3 observations after Sixers earn first Embiid-less win with big comeback originally appeared on NBC Sports Philadelphia
The Sixers appeared destined for a fifth loss in five games without Joel Embiid this season on Sunday night. The script was an easy and familiar one to write.
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Then, with their All-Star center sidelined by back tightness, the team pulled off a tremendous fourth-quarter turnaround, coming back from a 20-point second-half deficit to beat the Pacers at Bankers Life Fieldhouse, 119-110.
Ben Simmons had 21 points, seven assists, six rebounds, four steals and two blocks. Tobias Harris recorded 27 points and eight rebounds in the win for the Sixers, who improved to 15-6 this season.
The team will return to action Wednesday with a matchup against the Hornets, the final contest of their three-game road trip. Here are observations on their win Sunday night:
Bradley starts, Simmons sees time at center
Tony Bradley received his first start of the season as head coach Doc Rivers preferred to keep Dwight Howard with the team’s second unit.
The fourth-year big man had a challenging assignment against an All-Star in Domantas Sabonis, but he held his own to open the game, partially because the Sixers were fortunate that Sabonis missed a few open pick-and-pop jumpers. Still, Bradley looked solid enough and didn’t appear to do much wrong, although Indiana exposed his lack of foot speed a bit more after halftime.
The Sixers’ collective energy and general readiness to play wasn’t an issue the way it had been in their loss Monday night to the Pistons, and they jumped out to an 8-0 lead. The team’s early shooting woes from Friday’s game against the Timberwolves then resurfaced as Indiana went on a 14-2 run and the Sixers missed 12 of their first 17 field goal attempts.
Perhaps searching to see if another strategy could shift the game’s momentum, Rivers inserted Simmons at center in the second quarter. While that lineup didn’t fare badly, the Sixers couldn’t establish clear advantages on either end of the floor. Rim protection and an overall dearth of interior defense is still an obvious deficiency, one Sabonis exploited with a deep seal and finish in the paint against Harris.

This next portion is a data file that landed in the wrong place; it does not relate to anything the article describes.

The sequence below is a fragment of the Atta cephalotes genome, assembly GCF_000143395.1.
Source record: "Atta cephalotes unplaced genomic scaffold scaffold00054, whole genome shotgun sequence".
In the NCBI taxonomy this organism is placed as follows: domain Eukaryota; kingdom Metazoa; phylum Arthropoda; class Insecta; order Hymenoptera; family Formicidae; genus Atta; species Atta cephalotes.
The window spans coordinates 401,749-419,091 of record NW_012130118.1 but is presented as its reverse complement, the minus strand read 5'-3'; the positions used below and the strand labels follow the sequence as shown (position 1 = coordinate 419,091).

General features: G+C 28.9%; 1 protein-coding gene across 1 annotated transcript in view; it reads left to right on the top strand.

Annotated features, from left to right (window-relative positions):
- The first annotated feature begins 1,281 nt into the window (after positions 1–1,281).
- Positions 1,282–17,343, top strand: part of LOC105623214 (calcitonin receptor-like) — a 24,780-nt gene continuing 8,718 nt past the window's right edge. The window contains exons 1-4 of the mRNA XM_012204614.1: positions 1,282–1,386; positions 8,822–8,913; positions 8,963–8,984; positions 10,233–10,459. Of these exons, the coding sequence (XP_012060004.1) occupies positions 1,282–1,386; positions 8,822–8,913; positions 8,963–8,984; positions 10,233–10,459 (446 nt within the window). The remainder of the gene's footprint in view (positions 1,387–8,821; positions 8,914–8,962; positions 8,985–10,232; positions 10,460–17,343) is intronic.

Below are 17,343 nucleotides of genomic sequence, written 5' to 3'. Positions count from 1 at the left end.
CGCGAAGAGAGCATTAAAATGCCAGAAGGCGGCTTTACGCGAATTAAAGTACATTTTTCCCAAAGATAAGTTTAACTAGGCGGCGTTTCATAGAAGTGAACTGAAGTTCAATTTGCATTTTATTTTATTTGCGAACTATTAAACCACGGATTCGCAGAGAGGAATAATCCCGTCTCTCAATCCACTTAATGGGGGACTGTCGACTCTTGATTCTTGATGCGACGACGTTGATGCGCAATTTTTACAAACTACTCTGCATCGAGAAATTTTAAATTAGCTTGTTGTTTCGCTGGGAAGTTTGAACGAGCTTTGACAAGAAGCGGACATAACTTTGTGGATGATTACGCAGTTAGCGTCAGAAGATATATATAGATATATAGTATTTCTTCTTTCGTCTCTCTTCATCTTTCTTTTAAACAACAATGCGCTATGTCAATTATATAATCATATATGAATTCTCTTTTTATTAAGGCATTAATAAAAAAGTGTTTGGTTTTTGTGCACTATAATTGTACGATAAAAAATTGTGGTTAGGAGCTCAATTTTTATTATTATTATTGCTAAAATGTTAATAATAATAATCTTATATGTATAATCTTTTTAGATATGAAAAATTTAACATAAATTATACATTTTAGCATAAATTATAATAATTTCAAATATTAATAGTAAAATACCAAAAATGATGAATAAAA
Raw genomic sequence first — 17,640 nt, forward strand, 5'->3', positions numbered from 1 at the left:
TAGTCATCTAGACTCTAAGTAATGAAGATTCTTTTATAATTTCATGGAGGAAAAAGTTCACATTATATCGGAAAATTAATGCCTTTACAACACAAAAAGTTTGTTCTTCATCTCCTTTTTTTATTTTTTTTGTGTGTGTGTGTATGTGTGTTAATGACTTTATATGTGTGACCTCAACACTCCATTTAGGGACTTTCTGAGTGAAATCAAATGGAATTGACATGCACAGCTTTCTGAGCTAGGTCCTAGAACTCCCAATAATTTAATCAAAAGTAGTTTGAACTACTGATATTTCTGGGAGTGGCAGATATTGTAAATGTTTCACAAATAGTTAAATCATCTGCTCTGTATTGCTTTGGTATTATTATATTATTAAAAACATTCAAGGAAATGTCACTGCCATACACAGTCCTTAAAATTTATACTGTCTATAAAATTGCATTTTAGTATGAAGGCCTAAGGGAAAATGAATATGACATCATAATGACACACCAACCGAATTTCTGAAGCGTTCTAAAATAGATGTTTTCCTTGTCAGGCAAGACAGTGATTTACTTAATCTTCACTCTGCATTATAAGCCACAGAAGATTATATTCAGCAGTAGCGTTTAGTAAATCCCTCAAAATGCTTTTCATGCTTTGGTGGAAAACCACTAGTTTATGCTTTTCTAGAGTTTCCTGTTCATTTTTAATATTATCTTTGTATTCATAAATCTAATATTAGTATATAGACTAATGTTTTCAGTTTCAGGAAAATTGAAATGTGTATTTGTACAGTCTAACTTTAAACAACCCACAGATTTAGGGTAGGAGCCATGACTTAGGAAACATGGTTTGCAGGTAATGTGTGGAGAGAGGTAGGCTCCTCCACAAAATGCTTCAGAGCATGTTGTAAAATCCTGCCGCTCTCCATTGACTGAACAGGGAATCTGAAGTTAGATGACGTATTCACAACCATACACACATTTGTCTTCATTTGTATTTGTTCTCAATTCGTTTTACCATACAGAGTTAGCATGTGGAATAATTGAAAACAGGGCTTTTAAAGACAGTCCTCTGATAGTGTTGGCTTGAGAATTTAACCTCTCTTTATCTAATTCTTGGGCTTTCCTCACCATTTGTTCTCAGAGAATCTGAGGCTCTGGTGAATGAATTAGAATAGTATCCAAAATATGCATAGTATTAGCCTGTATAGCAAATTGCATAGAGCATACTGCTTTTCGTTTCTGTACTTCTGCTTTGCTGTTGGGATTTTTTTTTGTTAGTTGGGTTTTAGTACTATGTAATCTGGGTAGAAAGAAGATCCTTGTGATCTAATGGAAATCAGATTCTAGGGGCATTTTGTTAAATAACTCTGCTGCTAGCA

Rivers noted Friday the Sixers have had little opportunity to practice with Simmons as a small-ball five, though he called it a “look that I like.” As a change of pace or option in situations when Howard is especially ill-suited to play, it makes sense that Rivers would want to try it. At the moment, however, Simmons at center lineups are not a magic bullet.
Bench comes up big late
Dwight Howard was an active rebounder and physical screen setter as usual, though free throw shooting remained a weakness for the 35-year-old. After an 5-for-12 night at the foul line, he’s made 48.4 percent of his free throws this season. He finished with 11 points and 15 rebounds in 25 minutes.
On these Embiid-less nights, the Sixers sure could use special efforts from their complementary players. It didn't appear that was going to quite happen Sunday as Danny Green and Seth Curry combined to shoot 6 for 17.
Matisse Thybulle’s defense wasn’t as sparkling in the first half Sunday as in recent games. During his initial stint, he was beaten back door by Brogdon and, unable to get on top of a ball screen, conceded a pull-up three-pointer to the Pacers guard.
Furkan Korkmaz lost his individual matchup against Doug McDermott in the opening half, failing to track him off the ball on several occasions.
However, Thybulle and Korkmaz both made plenty of pivotal plays during the Sixers' fourth-quarter surge, including Thybulle taking a charge on Aaron Holiday, blocking a T.J. McConnell layup attempt and turning a steal into a Korkmaz fast-break three. Thybulle's elite ability to force turnovers helps open the door for these types of improbable turnarounds.
The young wing duo closed the game and played critical roles in the Sixers' dramatic comeback. Korkmaz scored a season-high 17 points and Thybulle had four steals and two blocks.
Searching for stops, finding them late
Whether or not the league’s best post-up player is available, it’s tough to win games in which the opposition scores 95 points through three quarters
What went wrong for the Sixers’ defense? Embiid’s absence is the no-brainer answer, along with strong games from Brogdon and Sabonis.
Schematically, the Sixers had much more luck in the fourth period with a 2-3 zone that gave Indiana trouble. The team did well to force turnovers from that zone and continued to compete hard even when facing a large deficit.
Rivers and the Sixers deserve heaps of credit for switching up the defense and executing so effectively with a look they haven't used very often this season.
While the Sixers' success when Embiid plays matters more than its struggles before Sunday when he sat, the fact that they earned a win without him and did it with a gritty comeback is a big step.